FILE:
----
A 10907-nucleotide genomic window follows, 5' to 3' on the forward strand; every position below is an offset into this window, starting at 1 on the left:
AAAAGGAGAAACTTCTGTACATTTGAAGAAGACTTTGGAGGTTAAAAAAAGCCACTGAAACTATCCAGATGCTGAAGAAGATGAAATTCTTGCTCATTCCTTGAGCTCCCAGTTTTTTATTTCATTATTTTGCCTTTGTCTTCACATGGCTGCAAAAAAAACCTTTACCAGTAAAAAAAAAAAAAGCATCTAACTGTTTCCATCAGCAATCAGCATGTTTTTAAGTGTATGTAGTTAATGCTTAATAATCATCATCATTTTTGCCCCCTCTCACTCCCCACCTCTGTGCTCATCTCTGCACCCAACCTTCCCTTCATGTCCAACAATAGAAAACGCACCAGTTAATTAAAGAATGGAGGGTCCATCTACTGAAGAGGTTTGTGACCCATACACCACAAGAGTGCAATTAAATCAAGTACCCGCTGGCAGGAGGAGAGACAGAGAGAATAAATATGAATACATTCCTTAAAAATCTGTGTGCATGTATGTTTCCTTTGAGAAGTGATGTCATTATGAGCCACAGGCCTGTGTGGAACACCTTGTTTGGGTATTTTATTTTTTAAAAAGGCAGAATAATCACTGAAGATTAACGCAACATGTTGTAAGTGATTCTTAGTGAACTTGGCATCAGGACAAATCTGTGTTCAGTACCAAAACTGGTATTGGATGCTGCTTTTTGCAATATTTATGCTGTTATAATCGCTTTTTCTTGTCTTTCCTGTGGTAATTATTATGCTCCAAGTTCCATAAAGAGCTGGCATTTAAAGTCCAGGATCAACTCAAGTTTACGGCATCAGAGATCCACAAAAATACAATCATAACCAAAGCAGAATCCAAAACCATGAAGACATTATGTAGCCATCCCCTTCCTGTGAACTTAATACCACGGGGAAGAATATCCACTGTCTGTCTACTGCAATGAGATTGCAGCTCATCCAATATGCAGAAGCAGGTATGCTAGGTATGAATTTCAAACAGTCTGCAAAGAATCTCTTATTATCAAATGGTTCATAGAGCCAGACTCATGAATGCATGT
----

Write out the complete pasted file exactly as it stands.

A 10907-nucleotide genomic window follows, 5' to 3' on the forward strand; every position below is an offset into this window, starting at 1 on the left:
AAAAGGAGAAACTTCTGTACATTTGAAGAAGACTTTGGAGGTTAAAAAAAGCCACTGAAACTATCCAGATGCTGAAGAAGATGAAATTCTTGCTCATTCCTTGAGCTCCCAGTTTTTTATTTCATTATTTTGCCTTTGTCTTCACATGGCTGCAAAAAAAACCTTTACCAGTAAAAAAAAAAAAAGCATCTAACTGTTTCCATCAGCAATCAGCATGTTTTTAAGTGTATGTAGTTAATGCTTAATAATCATCATCATTTTTGCCCCCTCTCACTCCCCACCTCTGTGCTCATCTCTGCACCCAACCTTCCCTTCATGTCCAACAATAGAAAACGCACCAGTTAATTAAAGAATGGAGGGTCCATCTACTGAAGAGGTTTGTGACCCATACACCACAAGAGTGCAATTAAATCAAGTACCCGCTGGCAGGAGGAGAGACAGAGAGAATAAATATGAATACATTCCTTAAAAATCTGTGTGCATGTATGTTTCCTTTGAGAAGTGATGTCATTATGAGCCACAGGCCTGTGTGGAACACCTTGTTTGGGTATTTTATTTTTTAAAAAGGCAGAATAATCACTGAAGATTAACGCAACATGTTGTAAGTGATTCTTAGTGAACTTGGCATCAGGACAAATCTGTGTTCAGTACCAAAACTGGTATTGGATGCTGCTTTTTGCAATATTTATGCTGTTATAATCGCTTTTTCTTGTCTTTCCTGTGGTAATTATTATGCTCCAAGTTCCATAAAGAGCTGGCATTTAAAGTCCAGGATCAACTCAAGTTTACGGCATCAGAGATCCACAAAAATACAATCATAACCAAAGCAGAATCCAAAACCATGAAGACATTATGTAGCCATCCCCTTCCTGTGAACTTAATACCACGGGGAAGAATATCCACTGTCTGTCTACTGCAATGAGATTGCAGCTCATCCAATATGCAGAAGCAGGTATGCTAGGTATGAATTTCAAACAGTCTGCAAAGAATCTCTTATTATCAAATGGTTCATAGAGCCAGACTCATGAATGCATGT